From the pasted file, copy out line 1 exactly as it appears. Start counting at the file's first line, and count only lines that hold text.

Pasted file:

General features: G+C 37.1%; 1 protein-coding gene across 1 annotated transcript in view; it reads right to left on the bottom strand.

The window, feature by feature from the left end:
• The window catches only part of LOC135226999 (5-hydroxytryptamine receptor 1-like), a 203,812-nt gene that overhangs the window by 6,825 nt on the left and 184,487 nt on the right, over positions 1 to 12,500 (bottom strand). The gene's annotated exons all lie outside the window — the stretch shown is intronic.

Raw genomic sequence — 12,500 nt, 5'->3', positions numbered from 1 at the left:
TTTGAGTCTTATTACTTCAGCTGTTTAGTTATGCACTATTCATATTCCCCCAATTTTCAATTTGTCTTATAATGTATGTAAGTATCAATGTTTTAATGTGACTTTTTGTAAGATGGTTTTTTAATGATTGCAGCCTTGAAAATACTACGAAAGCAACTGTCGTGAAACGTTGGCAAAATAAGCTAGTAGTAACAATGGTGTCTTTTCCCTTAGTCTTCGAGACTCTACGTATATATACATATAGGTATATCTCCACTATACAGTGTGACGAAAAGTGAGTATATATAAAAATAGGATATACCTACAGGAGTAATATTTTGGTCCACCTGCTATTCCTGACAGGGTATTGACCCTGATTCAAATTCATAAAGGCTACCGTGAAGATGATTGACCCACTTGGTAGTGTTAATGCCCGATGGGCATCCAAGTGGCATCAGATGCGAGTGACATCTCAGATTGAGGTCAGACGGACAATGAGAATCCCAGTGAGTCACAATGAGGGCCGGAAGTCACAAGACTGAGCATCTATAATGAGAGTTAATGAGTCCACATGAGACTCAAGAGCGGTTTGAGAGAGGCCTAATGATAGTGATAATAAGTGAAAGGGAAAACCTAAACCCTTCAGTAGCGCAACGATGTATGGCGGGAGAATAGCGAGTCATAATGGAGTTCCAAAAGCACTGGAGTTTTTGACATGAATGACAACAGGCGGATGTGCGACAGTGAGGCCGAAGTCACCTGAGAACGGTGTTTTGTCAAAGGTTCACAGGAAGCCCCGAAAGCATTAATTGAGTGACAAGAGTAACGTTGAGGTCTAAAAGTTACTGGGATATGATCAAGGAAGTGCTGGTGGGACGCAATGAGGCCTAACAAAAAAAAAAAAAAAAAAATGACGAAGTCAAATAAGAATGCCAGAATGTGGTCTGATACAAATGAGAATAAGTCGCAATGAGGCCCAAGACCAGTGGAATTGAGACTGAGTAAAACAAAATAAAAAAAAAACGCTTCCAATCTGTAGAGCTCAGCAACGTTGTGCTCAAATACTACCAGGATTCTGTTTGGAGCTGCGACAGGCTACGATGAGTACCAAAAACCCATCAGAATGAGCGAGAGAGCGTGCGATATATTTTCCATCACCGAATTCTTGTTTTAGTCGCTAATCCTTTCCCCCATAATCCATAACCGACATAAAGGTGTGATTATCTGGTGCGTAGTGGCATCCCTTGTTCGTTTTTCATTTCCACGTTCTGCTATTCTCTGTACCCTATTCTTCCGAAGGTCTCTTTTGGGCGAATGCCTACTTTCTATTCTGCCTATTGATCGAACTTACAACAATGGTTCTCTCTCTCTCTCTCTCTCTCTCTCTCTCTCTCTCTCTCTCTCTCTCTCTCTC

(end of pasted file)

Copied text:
General features: G+C 37.1%; 1 protein-coding gene across 1 annotated transcript in view; it reads right to left on the bottom strand.